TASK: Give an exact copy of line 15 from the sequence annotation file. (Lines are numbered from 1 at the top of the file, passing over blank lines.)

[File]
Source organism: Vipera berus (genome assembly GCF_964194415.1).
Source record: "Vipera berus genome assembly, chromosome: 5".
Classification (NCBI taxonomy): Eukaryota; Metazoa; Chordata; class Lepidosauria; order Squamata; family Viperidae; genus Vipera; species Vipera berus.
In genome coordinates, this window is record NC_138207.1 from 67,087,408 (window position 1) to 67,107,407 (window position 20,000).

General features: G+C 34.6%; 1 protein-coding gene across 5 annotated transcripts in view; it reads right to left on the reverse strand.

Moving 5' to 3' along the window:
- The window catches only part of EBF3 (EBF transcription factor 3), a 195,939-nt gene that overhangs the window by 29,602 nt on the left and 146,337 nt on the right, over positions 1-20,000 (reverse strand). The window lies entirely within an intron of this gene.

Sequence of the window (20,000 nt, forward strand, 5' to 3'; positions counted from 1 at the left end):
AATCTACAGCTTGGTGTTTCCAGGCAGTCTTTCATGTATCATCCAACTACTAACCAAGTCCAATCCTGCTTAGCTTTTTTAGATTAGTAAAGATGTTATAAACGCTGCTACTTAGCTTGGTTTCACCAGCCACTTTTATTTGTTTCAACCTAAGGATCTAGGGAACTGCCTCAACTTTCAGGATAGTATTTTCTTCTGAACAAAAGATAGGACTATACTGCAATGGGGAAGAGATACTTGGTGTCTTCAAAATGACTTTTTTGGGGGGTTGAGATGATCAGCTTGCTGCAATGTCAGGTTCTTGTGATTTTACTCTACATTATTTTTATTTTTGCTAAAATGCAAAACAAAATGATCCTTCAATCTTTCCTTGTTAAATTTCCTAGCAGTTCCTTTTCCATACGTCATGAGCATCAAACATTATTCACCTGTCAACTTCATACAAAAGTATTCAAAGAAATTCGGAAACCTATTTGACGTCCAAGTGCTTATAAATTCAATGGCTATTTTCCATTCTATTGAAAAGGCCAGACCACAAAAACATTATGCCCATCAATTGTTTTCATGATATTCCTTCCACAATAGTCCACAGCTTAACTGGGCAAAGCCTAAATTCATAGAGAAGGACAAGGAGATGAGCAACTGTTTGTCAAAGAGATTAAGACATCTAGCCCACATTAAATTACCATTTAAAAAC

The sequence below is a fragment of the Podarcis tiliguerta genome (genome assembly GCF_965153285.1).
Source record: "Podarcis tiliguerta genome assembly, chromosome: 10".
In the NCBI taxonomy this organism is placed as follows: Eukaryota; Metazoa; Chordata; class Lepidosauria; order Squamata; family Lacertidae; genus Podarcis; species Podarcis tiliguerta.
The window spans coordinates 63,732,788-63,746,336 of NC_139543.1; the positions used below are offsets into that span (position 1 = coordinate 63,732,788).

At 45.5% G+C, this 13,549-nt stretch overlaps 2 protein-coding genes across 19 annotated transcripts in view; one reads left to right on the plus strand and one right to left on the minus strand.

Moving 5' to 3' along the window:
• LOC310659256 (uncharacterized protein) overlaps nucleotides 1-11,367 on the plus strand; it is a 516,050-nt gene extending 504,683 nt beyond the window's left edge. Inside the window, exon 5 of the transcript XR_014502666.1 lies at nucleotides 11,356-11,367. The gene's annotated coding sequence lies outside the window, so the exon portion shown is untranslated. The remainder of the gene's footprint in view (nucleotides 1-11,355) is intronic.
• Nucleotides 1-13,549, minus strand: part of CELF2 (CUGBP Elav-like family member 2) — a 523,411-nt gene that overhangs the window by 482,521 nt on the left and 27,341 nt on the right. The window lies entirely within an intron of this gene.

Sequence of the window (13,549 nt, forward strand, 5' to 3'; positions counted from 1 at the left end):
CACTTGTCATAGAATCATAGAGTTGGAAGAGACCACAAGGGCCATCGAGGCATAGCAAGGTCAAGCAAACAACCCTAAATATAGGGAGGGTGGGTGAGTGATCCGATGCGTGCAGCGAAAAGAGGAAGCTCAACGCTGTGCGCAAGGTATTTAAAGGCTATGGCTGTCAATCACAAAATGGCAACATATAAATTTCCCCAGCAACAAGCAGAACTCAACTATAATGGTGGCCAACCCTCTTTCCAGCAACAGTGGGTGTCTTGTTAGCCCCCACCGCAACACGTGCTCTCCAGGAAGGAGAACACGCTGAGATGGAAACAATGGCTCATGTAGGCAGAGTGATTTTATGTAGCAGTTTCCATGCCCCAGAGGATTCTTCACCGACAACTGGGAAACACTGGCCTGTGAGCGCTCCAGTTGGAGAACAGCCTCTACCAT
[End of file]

Moving 5' to 3' along the window: